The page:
Eastern Fields’ Village Green

Here’s some info about the 2016 campaign to stop a road cutting through Eastern Fields:

“We are a group of local residents who are fighting to save an urban green oasis & register it as a village green to keep it safe for future generations.
Eastern fields is a much used and valued green space between Exhibition Way and Harrington Lane, Pinhoe Exeter. It is surrounded by housing estates and industrial land. It has been used since the 1950’s for informal recreation. In recent years the city council has spent thousands of pounds in planting young trees to encourage wildlife and these areas of trees are growing well and the birds, insects and animals have all moved into their new habitat. It also has a new and much used cycle path linking two primary schools as well as other destinations and is valued for the safety and peacefulness of the route. It is a tranquil and pleasant environment. It is a place where children have played for generations, whether ball games or building dens. Eastern Fields is a green space in an urban environment. It is valued for all the benefits that green and open spaces give to people.
There are massive developments planned for the eastern side of the city and Eastern Fields will be even more needed as green space. The area is important to our community and we do not want to lose it. It is a unique and beautiful place and part of our local history. Our city council is planning a link road through the field as well as industrial development on the lower half. We do not believe it is necessary to have industrial development on this land given the extent of land in the surrounding area already being developed for industrial use. Neither do we believe that the proposed road would solve Pinhoe’s traffic problems to the extent that merits the loss of such valuable recreation land and wildlife habitat. As people and residents who value the field we are therefore campaigning to try to preserve and protect it.”

The campaign video has some brilliant shots of the connection to Cheynegate Lane and you can just about see the walk to the top fields >


You can also see the connection through to the business park, with a clear view of the track for the proposed Highways Link Road >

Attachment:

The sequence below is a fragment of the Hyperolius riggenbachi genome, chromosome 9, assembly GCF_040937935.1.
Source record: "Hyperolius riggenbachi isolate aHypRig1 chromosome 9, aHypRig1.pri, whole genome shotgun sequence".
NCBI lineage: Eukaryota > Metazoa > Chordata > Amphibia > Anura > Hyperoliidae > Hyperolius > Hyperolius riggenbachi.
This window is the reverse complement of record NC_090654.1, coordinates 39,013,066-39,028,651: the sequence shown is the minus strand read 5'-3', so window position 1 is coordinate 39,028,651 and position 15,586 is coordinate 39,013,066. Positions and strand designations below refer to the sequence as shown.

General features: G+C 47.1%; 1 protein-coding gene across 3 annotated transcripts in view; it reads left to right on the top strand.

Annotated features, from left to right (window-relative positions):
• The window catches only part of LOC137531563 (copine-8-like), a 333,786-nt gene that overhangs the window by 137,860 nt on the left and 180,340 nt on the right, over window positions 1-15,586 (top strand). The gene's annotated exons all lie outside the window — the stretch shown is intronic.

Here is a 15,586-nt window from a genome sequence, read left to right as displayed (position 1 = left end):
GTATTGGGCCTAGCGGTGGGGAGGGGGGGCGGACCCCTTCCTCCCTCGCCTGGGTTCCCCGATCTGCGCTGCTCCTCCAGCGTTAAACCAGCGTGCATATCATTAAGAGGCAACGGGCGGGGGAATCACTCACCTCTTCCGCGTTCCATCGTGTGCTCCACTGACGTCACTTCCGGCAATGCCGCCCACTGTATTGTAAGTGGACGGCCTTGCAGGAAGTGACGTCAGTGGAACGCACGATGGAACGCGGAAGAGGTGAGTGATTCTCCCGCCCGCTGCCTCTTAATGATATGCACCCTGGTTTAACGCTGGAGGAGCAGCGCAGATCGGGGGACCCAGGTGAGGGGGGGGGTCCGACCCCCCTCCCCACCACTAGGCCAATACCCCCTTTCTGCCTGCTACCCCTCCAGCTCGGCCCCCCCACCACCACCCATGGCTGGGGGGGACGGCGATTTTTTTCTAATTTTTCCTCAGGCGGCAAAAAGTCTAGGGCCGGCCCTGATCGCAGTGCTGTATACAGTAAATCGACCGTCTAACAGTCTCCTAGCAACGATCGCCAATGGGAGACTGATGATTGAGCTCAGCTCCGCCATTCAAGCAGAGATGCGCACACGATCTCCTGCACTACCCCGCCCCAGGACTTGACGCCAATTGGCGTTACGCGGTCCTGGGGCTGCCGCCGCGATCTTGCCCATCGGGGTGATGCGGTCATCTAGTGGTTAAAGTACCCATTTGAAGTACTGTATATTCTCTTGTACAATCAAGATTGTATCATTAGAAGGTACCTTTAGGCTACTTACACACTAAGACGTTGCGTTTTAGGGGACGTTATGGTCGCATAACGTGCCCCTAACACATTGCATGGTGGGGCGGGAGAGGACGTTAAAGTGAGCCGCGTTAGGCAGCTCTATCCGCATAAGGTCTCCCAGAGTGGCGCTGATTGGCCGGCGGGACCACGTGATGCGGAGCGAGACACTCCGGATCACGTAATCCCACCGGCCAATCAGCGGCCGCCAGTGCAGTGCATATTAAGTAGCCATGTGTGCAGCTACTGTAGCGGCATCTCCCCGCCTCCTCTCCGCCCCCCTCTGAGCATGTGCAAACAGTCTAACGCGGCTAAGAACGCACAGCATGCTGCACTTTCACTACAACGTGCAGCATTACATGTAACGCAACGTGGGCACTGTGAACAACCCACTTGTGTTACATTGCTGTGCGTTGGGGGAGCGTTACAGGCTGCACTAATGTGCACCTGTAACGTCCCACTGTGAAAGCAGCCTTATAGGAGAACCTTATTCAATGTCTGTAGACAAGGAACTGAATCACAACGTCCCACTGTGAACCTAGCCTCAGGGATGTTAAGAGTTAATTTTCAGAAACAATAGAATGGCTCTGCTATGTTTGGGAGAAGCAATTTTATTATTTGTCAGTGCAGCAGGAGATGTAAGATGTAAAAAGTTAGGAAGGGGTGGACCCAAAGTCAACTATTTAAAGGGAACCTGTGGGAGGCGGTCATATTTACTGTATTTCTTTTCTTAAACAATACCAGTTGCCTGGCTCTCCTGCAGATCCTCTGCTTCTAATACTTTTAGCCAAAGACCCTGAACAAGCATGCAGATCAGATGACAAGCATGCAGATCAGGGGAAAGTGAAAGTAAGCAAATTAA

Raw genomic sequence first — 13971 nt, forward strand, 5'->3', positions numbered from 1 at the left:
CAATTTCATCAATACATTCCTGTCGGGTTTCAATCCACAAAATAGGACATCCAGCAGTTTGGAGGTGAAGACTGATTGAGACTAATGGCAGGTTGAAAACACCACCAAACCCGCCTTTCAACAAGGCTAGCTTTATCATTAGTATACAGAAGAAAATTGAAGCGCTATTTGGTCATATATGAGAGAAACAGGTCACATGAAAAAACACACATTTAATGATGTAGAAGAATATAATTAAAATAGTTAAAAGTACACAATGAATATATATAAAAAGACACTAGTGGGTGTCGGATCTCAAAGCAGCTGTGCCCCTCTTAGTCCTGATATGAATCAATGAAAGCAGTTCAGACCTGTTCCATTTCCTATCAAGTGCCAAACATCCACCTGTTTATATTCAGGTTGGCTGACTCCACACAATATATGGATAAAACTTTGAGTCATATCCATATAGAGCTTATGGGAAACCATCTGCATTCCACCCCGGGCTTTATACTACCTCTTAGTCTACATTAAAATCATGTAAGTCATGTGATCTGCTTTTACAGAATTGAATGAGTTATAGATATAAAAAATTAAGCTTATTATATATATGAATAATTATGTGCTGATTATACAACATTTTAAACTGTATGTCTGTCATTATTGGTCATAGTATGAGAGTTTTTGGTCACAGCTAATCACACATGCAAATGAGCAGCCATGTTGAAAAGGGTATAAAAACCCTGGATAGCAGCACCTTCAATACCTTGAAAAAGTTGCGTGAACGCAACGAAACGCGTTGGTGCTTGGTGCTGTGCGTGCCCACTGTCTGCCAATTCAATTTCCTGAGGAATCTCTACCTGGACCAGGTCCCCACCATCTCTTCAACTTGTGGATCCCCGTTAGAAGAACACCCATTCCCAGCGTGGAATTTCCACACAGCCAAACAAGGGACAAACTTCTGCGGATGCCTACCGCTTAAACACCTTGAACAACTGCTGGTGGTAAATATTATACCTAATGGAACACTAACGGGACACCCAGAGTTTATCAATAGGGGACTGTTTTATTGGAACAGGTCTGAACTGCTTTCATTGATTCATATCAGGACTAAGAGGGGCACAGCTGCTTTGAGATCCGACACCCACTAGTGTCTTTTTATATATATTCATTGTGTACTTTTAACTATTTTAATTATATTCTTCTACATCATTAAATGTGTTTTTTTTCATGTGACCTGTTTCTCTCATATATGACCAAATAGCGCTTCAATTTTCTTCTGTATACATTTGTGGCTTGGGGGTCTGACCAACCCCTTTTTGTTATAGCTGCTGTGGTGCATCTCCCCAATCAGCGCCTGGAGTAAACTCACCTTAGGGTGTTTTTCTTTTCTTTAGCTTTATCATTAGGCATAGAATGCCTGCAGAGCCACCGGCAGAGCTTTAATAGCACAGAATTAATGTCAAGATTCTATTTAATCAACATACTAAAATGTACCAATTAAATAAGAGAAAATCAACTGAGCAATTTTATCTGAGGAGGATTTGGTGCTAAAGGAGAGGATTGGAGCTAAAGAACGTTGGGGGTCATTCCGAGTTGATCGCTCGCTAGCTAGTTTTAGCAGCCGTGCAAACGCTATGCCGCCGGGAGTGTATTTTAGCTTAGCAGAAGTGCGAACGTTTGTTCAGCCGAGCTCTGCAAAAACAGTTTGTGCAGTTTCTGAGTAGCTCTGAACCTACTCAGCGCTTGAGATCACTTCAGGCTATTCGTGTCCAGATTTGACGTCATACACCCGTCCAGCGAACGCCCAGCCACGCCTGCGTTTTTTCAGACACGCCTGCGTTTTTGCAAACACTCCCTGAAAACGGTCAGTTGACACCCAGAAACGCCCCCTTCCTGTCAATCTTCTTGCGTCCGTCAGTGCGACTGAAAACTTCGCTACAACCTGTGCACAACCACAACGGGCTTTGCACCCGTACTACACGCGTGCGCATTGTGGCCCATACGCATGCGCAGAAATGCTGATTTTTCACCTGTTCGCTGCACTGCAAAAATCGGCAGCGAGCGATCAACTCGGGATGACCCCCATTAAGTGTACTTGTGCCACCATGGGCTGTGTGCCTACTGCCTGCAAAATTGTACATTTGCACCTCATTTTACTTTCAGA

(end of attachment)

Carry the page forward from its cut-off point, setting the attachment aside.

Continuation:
We’re looking for documents which evidence the process of campaigning, as well as Council planning and appeal – please get in touch if you can help with this #localexpertise! mail@portfoliofive.co.uk

Hedgerows – documenting the loss

Historic green infrastructure being replaced by development across Pinhoe:

Planting to replace high Devon hedgerow: compared with original hedge shown here opposite the development

Planting to replace high Devon hedgerow – 13 May 2021, see also the isolated oak tree on the skyline: Pinhoe Tree Watch

High Devon hedgerows featuring integrated Oak Trees, lining this important walk to Pinhoe’s Church


8th Feb 2020 / trees lining site along Pilton Lane, also documenting tree loss across the site including Brookhayes’ orchard planting in memorium of local teachers
The original wildlife-rich hedgerow connecting Harts Lane to Pilton Lane

Major sections of hedgerow boarded up and removed along Harrington Lane (24May21). This follows the removal of trees lining Harrington Lane earlier in the year which resulted in calls from residents reporting problems with distressed and disorientated birds (mainly covids).

This section of hedgerow was boarded up straight after this photograph was taken
This boarding has been removed to reveal newly turfed front gardens up to the pavement (July 21)

5. PINNCOURT LANE: BLOOR HOMES> Proposed Pinn Court Farm development

Hedgerows lining fields along Pinncourt Lane, to the rear of Parkers Cross Lane, Pinn Valley Road and Ross Close

Part of our report on green infrastructure across the ward area: developing a timeline of photography as a cumulative body of evidence contributed by the community in a citizen science approach. Please email YOUR photos to: mail@portfoliofive.co.uk

Lower Gypsy Hill Lane

Part of our report on green infrastructure across the ward area: developing a timeline of photography as a cumulative body of evidence contributed by the community in a citizen science approach

Section of Lower Gypsy Hill Lane removed by Linden Homes
Substantial sections of hedgerow have removed and not replaced on the lower footpath

Note: steep concrete steps interrupt the lane to make way for the main Tithebarn Way road. This makes the route inaccessible for many local residents